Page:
National Animal Welfare Trust believes that no responsible dog owner wants their pet to harm or kill livestock and yet seemingly innocent family pets are capable of chasing, injuring or killing livestock as news reports reveal.
This guide offers you an overview of the law as well as some practical tips and suggestions to help you ensure you keep both your dog and livestock safe.
It is a criminal offence for a dog to worry livestock, that is where a dog barks, chases or bites a farm animal. Livestock worrying is believed to happen more frequently than is currently reported.
And yet it remains a problem. Sheepwatch
, a campaigning organisation set up to try to solve the problem, reported 2,474 deaths of sheep in 2017, among them 408 pregnant ewes, but since the crime is likely to be underreported nationally, it is believed the figure could be as high as 15,000 sheep annually. In its 2018 rural crime survey, the National Farmers Union reports dog attacks on livestock are estimated to cost £1.6m a year
While some livestock attacks happen with an owner is present or nearby, a large number of reported incidents are by dogs running free, suggesting those dogs have escaped from gardens or yards.
Aside from the unnecessary suffering caused to livestock and the financial cost, many dog owners are unaware of the risks to their dog should it attack a farmer’s sheep. Your dog could be shot if it cannot be brought under control. Between 2013-2017, five police units across the UK reported 92 dogs were killed for livestock worrying.
The peak times for livestock worrying are during the lambing season of January to March however attacks can happen at other times too.
Can any dog chase livestock?
Yes. It comes down to the dog’s natural urges. In the wild, a dog would chase livestock in order to kill for food, but the modern pet dog is generally well fed, if not overfed, so it is not chasing livestock to fulfil a primary need. Why then do our pet dogs chase livestock? The answer is simple – they enjoy it.
Predatory chase of this nature tends to be an impulsive action with no real goal in mind. The action of the chase stimulates the part of the dog’s brain which is associated with arousal and what’s known as the seeking system (the derivation of pleasure in natural behaviours such as chasing, stalking, herding and running) and bypasses the parts of the brain associated with reason and choice.
The act of the chase releases the pleasure-seeking chemical messenger dopamine into the dog’s brain so he gets a real high of pleasure. This is the reason dogs will become repeat offenders, not because they have ‘tasted blood’, but because it becomes an addiction to pleasure seeking, indeed the thrill of the chase.
Predation is intrinsically rewarding and studies show it is almost impossible to interrupt an intrinsically rewarding behaviour. Remember the YouTube video of the dog Fenton chasing deer in Richmond Park? The dog was ‘in the zone’ and completely oblivious to his owner’s frantic calls.
When in that ‘pleasure zone’, some dogs just chase sheep until the sheep reach a point of exhaustion, but there is not a single dog bite on the sheep, suggesting the chase element is the most rewarding to those dogs.
Other dogs will bring down sheep and partially dissect and consume them, suggesting they have an entirely different motivation.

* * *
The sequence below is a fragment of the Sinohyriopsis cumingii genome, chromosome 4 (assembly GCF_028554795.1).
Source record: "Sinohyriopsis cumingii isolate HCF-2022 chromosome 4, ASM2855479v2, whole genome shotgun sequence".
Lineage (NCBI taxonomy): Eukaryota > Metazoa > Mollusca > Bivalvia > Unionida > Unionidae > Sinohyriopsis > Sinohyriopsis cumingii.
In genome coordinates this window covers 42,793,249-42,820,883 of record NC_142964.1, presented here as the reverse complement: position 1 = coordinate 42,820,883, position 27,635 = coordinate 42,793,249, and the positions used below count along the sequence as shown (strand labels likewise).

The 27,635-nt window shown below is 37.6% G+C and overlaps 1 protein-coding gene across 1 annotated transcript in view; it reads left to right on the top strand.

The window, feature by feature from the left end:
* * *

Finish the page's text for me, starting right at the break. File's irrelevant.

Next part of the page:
Your dog, livestock worrying and the law
It is against the law to let your dog run and chase livestock. There are a number of laws used to control the problem but two that dog owners should be most aware of are:
Dogs (Protection of Livestock) Act 1953
It is a criminal offence for an owner (or person in charge) to allow a dog to worry livestock on any agricultural land. The definition includes attacking livestock as well as chasing them in such a way that a dog is expected to cause injury or suffering and simply being at large in a field where there are sheep. You can read more information here.
Animals Act 1971
This is a civil liability for keepers (meaning not just owners) of dogs for the damage their dogs cause by killing or injuring livestock. Even if the situation occurred as a result of a dog owner accidentally letting the dog off the lead, you will still be held liable under this law. It is this law where the owner of the livestock can kill the dog/s concerned to halt the attack as a last resort. Read more here
Advice on how to stop your dog chasing livestock
The only solution is to avoid putting your dog in a position where he can chase livestock.
Here are four ways to keep your dog and livestock safe:
1. Always keep your dog on a lead in fields and farm land or other places where farm animals graze. If there appear to be no animals grazing or there is no signage to say keep your dog on a lead, always do a proper visual check first before letting your dog off, just to be on the safe side. Farmers will sometimes put up and take down signage so keep an eye on what is being displayed.
2. Be mindful of letting your dog off lead, even in suburban/semi-rural areas. Cattle and sheep are often used for managing areas of open land. Make sure you read the signage and carry out thorough visual checks first before letting your dog off the lead.
3. Make sure your house and garden is secure. Many attacks happen through dogs escaping from gardens. Make sure your fencing is high enough and your garden is secure, and do not let your dogs out in the garden unsupervised, especially at night.
Make sure your dog’s recall is good. We have a free advice sheet
on training tips you can download.
You can take a deeper dive into recall training by watching our webinar
with The Canine School of Science featuring TV trainers Jo Rosie Haffenden and Nando Brown or our handy tips video on our Facebook page
Happy walking and remember to be safe out there!